For further information, interviews or photos contact:

Aarti Basnyat
Communications Manager
Academy of Social Sciences/Campaign for Social Sciences
+44 (0) 20 7682 4663
E: a [dot] basnyat [at] acss [dot] org [dot] uk

18 October 2018


Discovering Geography – The International Geography Youth Summit

Three long-time AAG members met up recently at the 4th International Geography Youth Summit (IGYS) in Bengaluru (formerly Bangalore), India. The IGYS was developed as part of The Institute of Geographical Studies (TIGS) in Bengaluru. Both are the brainchilds of AAG member, Dr. Chandra Shekhar Balachandran, who founded TIGS in 2000. Together with collaborators and partners in India and the US, TIGS organizes year-round workshops with teachers, parents and students in Indian urban and rural schools to introduce geography as culturally relevant and meaningful. This kind of geography challenges traditional textbook approaches and extends learning beyond the classroom.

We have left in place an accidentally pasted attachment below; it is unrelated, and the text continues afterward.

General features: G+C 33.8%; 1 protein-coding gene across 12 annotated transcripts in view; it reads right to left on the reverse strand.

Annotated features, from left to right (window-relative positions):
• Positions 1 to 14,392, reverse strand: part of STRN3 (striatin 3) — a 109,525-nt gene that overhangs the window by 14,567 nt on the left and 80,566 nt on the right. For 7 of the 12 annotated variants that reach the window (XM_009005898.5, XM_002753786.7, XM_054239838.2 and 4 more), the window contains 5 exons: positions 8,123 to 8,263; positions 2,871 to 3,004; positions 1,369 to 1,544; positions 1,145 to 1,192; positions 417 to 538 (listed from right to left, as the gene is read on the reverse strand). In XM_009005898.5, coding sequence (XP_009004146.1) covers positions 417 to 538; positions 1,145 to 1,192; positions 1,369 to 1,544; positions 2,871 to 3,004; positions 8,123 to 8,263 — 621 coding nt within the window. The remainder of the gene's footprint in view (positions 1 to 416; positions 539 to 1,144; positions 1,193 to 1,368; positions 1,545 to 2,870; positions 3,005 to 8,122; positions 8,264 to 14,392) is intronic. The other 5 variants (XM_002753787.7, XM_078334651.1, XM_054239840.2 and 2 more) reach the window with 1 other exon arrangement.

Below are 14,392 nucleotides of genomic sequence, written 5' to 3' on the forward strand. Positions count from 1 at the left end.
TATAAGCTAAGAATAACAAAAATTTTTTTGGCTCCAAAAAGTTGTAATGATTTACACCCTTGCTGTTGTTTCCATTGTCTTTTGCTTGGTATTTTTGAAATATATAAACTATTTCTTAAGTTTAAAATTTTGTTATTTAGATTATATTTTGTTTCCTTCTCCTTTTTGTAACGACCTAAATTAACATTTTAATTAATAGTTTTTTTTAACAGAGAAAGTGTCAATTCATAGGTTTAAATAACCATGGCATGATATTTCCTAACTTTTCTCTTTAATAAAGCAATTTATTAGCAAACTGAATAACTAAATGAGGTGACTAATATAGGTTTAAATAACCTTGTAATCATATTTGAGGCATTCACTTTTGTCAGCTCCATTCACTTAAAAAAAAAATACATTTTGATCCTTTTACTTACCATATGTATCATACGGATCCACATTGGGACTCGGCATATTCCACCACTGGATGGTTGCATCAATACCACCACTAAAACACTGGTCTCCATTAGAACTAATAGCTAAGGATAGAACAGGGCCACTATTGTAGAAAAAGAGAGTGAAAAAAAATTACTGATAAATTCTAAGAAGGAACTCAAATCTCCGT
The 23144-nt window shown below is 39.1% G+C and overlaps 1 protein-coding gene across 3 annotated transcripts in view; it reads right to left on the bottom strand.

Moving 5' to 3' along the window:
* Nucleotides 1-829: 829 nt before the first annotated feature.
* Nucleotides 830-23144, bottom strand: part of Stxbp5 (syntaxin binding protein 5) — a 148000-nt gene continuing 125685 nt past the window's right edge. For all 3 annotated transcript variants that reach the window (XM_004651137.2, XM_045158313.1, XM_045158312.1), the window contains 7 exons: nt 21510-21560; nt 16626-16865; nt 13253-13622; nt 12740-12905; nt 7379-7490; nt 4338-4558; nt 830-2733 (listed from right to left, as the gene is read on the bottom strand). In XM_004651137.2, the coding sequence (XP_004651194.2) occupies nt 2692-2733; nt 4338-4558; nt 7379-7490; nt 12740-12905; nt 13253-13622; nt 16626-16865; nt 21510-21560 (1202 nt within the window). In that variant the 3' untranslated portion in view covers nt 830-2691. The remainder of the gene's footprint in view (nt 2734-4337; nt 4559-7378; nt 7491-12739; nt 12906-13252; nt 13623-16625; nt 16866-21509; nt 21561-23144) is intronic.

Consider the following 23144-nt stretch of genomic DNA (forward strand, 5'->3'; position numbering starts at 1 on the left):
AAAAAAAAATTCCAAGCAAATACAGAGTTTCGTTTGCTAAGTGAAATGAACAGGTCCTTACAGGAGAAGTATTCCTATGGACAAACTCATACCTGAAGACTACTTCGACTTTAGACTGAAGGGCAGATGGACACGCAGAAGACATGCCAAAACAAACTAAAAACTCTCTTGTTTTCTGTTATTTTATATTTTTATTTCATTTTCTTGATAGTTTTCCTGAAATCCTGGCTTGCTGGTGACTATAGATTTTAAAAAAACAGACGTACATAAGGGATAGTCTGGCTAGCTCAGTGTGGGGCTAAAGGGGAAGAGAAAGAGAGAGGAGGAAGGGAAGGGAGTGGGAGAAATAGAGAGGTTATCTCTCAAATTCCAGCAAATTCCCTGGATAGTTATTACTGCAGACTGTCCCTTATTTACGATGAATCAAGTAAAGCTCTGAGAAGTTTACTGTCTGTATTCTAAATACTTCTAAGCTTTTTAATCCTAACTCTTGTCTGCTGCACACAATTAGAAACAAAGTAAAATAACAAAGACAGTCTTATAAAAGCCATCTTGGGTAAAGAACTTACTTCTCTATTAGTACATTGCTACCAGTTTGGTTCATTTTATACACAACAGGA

Dr. Balachandran developed the IGYS to encourage students to develop their own geographical research on locally relevant social and environmental issues and then present their work in an academic setting. This year, more than 160 students, aged 11-17 years old, convened at the Vidyanjali Academy for Learning in Bengaluru, to share their findings at IGYS-2018.